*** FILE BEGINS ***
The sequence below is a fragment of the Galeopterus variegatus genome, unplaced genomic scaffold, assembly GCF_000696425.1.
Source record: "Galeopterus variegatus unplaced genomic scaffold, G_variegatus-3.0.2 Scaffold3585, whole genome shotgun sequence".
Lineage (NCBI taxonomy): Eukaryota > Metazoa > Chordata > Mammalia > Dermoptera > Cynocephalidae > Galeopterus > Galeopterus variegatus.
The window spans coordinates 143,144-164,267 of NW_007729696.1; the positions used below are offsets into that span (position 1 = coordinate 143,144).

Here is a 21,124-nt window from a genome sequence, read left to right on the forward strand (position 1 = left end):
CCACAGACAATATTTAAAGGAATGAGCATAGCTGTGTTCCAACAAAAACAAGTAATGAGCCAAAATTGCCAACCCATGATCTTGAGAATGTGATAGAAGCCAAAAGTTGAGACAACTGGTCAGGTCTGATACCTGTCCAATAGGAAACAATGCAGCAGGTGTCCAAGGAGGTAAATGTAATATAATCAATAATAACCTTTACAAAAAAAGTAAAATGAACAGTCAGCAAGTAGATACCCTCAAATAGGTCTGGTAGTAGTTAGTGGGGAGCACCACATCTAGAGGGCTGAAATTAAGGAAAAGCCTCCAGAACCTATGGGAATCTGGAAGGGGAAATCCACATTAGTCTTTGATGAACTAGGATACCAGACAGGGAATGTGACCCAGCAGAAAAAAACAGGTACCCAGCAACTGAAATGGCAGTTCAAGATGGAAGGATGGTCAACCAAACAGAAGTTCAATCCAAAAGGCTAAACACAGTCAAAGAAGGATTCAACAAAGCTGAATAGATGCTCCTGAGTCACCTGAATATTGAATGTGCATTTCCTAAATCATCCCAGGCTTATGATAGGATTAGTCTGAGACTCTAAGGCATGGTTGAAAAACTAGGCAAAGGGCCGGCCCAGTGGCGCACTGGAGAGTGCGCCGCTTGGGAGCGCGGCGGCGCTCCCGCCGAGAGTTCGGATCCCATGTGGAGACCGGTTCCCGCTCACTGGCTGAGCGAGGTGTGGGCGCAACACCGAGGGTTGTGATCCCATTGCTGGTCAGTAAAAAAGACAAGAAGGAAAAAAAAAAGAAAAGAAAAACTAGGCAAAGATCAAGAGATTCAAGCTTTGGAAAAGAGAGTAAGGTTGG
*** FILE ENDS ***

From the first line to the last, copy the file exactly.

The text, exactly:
The sequence below is a fragment of the Galeopterus variegatus genome, unplaced genomic scaffold, assembly GCF_000696425.1.
Source record: "Galeopterus variegatus unplaced genomic scaffold, G_variegatus-3.0.2 Scaffold3585, whole genome shotgun sequence".
Lineage (NCBI taxonomy): Eukaryota > Metazoa > Chordata > Mammalia > Dermoptera > Cynocephalidae > Galeopterus > Galeopterus variegatus.
The window spans coordinates 143,144-164,267 of NW_007729696.1; the positions used below are offsets into that span (position 1 = coordinate 143,144).

Here is a 21,124-nt window from a genome sequence, read left to right on the forward strand (position 1 = left end):
CCACAGACAATATTTAAAGGAATGAGCATAGCTGTGTTCCAACAAAAACAAGTAATGAGCCAAAATTGCCAACCCATGATCTTGAGAATGTGATAGAAGCCAAAAGTTGAGACAACTGGTCAGGTCTGATACCTGTCCAATAGGAAACAATGCAGCAGGTGTCCAAGGAGGTAAATGTAATATAATCAATAATAACCTTTACAAAAAAAGTAAAATGAACAGTCAGCAAGTAGATACCCTCAAATAGGTCTGGTAGTAGTTAGTGGGGAGCACCACATCTAGAGGGCTGAAATTAAGGAAAAGCCTCCAGAACCTATGGGAATCTGGAAGGGGAAATCCACATTAGTCTTTGATGAACTAGGATACCAGACAGGGAATGTGACCCAGCAGAAAAAAACAGGTACCCAGCAACTGAAATGGCAGTTCAAGATGGAAGGATGGTCAACCAAACAGAAGTTCAATCCAAAAGGCTAAACACAGTCAAAGAAGGATTCAACAAAGCTGAATAGATGCTCCTGAGTCACCTGAATATTGAATGTGCATTTCCTAAATCATCCCAGGCTTATGATAGGATTAGTCTGAGACTCTAAGGCATGGTTGAAAAACTAGGCAAAGGGCCGGCCCAGTGGCGCACTGGAGAGTGCGCCGCTTGGGAGCGCGGCGGCGCTCCCGCCGAGAGTTCGGATCCCATGTGGAGACCGGTTCCCGCTCACTGGCTGAGCGAGGTGTGGGCGCAACACCGAGGGTTGTGATCCCATTGCTGGTCAGTAAAAAAGACAAGAAGGAAAAAAAAAAGAAAAGAAAAACTAGGCAAAGATCAAGAGATTCAAGCTTTGGAAAAGAGAGTAAGGTTGG